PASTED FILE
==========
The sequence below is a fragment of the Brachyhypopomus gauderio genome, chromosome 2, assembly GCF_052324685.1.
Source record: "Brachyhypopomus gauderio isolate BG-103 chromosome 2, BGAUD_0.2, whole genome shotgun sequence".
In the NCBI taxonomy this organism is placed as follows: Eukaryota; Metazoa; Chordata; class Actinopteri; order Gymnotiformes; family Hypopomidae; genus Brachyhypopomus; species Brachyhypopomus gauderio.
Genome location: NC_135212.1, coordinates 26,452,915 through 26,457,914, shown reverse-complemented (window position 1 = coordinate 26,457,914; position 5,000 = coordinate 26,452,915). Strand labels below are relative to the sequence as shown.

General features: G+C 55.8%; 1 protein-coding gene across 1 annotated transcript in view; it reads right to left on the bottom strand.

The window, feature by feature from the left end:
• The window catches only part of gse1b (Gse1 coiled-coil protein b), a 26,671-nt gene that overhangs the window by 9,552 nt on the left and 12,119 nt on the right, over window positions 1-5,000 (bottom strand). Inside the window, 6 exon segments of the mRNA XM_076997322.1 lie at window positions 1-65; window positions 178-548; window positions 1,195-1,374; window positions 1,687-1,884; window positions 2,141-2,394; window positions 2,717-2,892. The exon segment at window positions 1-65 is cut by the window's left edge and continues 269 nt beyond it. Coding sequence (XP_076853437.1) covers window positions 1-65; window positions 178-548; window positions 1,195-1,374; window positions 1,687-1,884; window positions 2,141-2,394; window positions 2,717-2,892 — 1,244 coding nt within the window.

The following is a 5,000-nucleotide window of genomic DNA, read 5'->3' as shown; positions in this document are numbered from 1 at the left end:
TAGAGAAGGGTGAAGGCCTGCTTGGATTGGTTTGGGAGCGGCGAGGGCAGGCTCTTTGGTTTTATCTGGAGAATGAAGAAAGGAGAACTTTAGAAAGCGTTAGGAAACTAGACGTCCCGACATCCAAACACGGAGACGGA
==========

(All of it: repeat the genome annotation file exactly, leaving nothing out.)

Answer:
The sequence below is a fragment of the Brachyhypopomus gauderio genome, chromosome 2, assembly GCF_052324685.1.
Source record: "Brachyhypopomus gauderio isolate BG-103 chromosome 2, BGAUD_0.2, whole genome shotgun sequence".
In the NCBI taxonomy this organism is placed as follows: Eukaryota; Metazoa; Chordata; class Actinopteri; order Gymnotiformes; family Hypopomidae; genus Brachyhypopomus; species Brachyhypopomus gauderio.
Genome location: NC_135212.1, coordinates 26,452,915 through 26,457,914, shown reverse-complemented (window position 1 = coordinate 26,457,914; position 5,000 = coordinate 26,452,915). Strand labels below are relative to the sequence as shown.

General features: G+C 55.8%; 1 protein-coding gene across 1 annotated transcript in view; it reads right to left on the bottom strand.

The window, feature by feature from the left end:
• The window catches only part of gse1b (Gse1 coiled-coil protein b), a 26,671-nt gene that overhangs the window by 9,552 nt on the left and 12,119 nt on the right, over window positions 1-5,000 (bottom strand). Inside the window, 6 exon segments of the mRNA XM_076997322.1 lie at window positions 1-65; window positions 178-548; window positions 1,195-1,374; window positions 1,687-1,884; window positions 2,141-2,394; window positions 2,717-2,892. The exon segment at window positions 1-65 is cut by the window's left edge and continues 269 nt beyond it. Coding sequence (XP_076853437.1) covers window positions 1-65; window positions 178-548; window positions 1,195-1,374; window positions 1,687-1,884; window positions 2,141-2,394; window positions 2,717-2,892 — 1,244 coding nt within the window.

The following is a 5,000-nucleotide window of genomic DNA, read 5'->3' as shown; positions in this document are numbered from 1 at the left end:
TAGAGAAGGGTGAAGGCCTGCTTGGATTGGTTTGGGAGCGGCGAGGGCAGGCTCTTTGGTTTTATCTGGAGAATGAAGAAAGGAGAACTTTAGAAAGCGTTAGGAAACTAGACGTCCCGACATCCAAACACGGAGACGGA